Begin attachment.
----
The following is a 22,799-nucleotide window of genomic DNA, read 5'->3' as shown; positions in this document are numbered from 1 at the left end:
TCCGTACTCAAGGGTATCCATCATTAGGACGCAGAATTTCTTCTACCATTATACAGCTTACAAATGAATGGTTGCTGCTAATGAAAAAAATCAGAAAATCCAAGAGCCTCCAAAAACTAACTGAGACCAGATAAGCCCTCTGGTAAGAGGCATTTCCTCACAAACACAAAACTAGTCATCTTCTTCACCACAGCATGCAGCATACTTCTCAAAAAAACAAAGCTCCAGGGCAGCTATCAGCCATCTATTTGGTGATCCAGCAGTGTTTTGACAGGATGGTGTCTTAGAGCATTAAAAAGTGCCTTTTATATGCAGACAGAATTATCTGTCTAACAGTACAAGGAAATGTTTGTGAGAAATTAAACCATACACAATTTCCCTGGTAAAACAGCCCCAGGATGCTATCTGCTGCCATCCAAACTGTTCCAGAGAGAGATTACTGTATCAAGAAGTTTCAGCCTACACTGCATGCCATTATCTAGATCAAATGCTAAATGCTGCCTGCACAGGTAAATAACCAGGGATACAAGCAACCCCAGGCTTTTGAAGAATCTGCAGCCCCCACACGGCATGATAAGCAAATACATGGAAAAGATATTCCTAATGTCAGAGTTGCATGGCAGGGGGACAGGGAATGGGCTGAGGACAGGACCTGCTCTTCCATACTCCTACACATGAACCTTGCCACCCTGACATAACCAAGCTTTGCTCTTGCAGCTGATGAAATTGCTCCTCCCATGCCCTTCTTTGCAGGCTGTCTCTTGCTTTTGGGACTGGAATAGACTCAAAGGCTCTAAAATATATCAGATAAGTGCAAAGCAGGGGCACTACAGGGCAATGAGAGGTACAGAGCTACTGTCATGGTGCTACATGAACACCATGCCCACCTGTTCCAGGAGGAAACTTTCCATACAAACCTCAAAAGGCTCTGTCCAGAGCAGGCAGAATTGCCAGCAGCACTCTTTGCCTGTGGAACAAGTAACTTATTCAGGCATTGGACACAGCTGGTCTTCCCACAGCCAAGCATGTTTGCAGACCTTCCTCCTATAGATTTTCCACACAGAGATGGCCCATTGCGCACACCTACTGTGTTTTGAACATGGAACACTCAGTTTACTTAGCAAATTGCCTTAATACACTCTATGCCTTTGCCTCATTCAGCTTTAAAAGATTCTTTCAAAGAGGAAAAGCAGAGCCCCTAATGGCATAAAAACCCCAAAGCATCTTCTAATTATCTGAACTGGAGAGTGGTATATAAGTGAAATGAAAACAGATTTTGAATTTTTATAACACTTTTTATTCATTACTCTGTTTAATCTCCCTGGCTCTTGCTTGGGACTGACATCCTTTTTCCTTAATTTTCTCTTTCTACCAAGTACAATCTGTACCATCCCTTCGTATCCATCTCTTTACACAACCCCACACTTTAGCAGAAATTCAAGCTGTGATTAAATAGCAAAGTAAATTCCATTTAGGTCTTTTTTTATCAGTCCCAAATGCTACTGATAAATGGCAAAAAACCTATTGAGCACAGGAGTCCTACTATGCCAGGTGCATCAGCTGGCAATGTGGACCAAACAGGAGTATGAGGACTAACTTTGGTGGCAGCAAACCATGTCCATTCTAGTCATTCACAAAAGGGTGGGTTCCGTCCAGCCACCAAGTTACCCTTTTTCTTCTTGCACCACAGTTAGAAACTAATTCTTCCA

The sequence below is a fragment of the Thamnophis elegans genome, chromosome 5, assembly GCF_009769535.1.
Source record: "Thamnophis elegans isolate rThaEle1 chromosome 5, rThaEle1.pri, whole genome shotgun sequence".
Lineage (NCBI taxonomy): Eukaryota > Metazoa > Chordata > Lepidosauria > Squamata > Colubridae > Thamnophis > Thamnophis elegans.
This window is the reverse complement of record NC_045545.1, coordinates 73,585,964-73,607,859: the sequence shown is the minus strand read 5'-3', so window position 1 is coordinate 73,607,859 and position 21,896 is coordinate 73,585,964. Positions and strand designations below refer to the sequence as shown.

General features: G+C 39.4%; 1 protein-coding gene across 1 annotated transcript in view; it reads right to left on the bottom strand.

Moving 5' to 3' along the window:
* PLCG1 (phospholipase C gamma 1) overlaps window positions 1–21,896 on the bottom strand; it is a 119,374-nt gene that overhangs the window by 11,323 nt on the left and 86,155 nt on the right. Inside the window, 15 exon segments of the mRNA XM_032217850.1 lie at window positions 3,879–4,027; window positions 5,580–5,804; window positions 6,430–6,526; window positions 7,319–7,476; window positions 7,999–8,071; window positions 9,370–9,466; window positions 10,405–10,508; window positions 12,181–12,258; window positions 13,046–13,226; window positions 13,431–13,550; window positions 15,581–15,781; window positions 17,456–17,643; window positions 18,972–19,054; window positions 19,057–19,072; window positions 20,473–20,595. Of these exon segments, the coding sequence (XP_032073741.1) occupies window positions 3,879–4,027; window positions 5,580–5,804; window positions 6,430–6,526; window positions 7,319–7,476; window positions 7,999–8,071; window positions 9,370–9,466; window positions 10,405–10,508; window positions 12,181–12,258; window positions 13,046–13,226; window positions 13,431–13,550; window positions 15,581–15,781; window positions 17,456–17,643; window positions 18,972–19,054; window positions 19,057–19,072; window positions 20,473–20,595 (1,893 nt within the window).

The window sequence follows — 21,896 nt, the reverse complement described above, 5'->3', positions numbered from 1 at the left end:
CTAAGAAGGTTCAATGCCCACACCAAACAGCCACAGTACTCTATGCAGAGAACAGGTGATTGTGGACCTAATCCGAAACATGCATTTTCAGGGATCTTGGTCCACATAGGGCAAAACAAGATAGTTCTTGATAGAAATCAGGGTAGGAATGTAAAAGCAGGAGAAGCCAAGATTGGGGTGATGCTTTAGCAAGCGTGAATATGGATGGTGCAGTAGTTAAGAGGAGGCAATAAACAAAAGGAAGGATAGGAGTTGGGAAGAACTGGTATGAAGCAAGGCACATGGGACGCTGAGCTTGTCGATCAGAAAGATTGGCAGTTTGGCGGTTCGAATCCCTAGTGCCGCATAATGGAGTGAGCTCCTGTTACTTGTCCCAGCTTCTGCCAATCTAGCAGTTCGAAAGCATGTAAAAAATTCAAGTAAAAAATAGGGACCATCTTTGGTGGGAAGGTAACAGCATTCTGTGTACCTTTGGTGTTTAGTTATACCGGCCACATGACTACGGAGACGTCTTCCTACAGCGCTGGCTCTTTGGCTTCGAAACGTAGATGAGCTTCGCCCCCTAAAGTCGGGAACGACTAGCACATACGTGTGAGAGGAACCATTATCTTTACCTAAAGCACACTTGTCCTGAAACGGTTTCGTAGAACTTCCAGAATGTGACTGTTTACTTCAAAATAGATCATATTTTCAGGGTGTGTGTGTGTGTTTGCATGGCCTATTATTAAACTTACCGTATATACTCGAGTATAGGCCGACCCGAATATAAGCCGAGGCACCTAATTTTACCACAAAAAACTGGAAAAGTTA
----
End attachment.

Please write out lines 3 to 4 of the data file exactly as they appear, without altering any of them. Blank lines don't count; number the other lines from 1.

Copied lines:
The sequence below is a fragment of the Thamnophis elegans genome, chromosome 5, assembly GCF_009769535.1.
Source record: "Thamnophis elegans isolate rThaEle1 chromosome 5, rThaEle1.pri, whole genome shotgun sequence".